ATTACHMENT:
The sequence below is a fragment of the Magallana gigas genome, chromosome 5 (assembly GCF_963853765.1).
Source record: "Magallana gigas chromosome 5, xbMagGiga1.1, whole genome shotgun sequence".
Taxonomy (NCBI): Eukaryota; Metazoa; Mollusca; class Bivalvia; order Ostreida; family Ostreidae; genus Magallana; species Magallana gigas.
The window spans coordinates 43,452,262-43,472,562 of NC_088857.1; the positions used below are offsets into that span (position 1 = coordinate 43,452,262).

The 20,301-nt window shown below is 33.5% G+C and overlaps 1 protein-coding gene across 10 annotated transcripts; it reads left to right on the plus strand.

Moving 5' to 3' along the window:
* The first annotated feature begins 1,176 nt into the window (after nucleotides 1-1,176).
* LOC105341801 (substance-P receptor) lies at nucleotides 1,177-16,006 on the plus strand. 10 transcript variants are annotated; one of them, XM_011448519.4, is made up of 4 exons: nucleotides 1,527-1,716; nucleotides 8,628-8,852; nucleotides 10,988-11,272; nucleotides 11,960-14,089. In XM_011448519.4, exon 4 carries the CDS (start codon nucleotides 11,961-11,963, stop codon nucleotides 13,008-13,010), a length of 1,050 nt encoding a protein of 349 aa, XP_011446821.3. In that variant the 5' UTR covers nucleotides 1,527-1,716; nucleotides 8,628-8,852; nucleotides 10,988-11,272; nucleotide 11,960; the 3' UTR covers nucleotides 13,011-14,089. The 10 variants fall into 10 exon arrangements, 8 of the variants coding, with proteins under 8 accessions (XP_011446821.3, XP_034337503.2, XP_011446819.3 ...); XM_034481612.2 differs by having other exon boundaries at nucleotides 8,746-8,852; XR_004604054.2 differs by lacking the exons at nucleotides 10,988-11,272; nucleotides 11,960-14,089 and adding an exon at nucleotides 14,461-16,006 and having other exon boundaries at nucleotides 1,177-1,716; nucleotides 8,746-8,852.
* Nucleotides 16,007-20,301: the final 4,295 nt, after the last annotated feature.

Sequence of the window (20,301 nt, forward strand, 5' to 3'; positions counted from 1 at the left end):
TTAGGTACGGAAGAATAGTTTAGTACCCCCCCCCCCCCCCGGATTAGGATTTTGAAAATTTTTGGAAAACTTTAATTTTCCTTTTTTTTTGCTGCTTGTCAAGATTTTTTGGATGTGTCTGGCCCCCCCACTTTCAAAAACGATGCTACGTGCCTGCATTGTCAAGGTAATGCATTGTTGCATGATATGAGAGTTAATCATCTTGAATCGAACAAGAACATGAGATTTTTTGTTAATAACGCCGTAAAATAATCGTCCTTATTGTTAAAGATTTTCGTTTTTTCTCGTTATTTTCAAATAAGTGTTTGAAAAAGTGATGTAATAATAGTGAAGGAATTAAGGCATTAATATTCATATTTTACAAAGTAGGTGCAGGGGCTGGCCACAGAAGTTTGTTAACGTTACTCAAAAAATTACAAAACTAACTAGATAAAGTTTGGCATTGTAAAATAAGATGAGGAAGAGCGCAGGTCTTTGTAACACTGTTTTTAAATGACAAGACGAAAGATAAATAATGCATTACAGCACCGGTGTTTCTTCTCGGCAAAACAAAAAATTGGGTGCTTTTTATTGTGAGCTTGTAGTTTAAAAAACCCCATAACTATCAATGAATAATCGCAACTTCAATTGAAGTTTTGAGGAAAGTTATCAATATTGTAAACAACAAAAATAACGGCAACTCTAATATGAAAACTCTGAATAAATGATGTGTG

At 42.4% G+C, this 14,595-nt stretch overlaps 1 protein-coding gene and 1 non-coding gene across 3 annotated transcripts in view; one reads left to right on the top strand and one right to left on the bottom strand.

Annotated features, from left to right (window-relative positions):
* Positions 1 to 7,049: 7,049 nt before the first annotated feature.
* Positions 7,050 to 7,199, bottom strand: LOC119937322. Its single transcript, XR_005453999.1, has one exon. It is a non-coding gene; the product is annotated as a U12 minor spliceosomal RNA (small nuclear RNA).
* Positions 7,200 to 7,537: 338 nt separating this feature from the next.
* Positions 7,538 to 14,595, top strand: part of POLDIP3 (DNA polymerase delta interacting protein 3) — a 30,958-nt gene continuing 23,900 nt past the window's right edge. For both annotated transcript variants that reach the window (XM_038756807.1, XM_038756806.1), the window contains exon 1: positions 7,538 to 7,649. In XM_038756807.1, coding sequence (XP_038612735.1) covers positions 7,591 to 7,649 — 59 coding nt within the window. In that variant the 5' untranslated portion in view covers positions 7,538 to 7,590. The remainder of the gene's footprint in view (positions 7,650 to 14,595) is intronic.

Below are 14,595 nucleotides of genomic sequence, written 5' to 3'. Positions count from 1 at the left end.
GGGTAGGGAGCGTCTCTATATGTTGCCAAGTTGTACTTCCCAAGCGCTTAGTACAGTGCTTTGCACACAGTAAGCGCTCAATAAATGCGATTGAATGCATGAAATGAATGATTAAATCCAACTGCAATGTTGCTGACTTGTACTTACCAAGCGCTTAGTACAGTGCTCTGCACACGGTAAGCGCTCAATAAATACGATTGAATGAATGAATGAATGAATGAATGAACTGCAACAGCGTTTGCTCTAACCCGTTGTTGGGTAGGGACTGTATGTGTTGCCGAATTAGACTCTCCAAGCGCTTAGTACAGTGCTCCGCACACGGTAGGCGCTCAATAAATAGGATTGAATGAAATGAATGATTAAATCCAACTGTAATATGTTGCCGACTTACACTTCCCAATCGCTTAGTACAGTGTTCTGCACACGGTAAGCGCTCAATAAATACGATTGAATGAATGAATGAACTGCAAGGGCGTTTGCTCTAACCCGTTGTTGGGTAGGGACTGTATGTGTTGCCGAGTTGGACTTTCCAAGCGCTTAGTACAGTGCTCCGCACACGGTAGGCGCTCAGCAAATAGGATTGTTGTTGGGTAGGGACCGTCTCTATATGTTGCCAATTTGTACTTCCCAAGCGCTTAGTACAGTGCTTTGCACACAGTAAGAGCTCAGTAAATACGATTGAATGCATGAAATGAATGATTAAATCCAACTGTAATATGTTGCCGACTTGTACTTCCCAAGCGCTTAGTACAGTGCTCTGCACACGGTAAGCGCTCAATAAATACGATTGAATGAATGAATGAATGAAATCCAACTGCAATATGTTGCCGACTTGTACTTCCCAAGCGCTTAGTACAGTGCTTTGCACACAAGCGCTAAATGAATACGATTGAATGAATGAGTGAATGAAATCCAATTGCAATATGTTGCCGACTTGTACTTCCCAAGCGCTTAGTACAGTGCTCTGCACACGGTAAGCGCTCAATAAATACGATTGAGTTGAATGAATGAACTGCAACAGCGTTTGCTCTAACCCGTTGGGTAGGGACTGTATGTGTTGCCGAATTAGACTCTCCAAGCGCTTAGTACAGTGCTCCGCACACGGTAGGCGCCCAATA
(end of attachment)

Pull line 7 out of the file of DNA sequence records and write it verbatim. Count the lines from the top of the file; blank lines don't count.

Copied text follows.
* The first annotated feature begins 1,176 nt into the window (after nucleotides 1-1,176).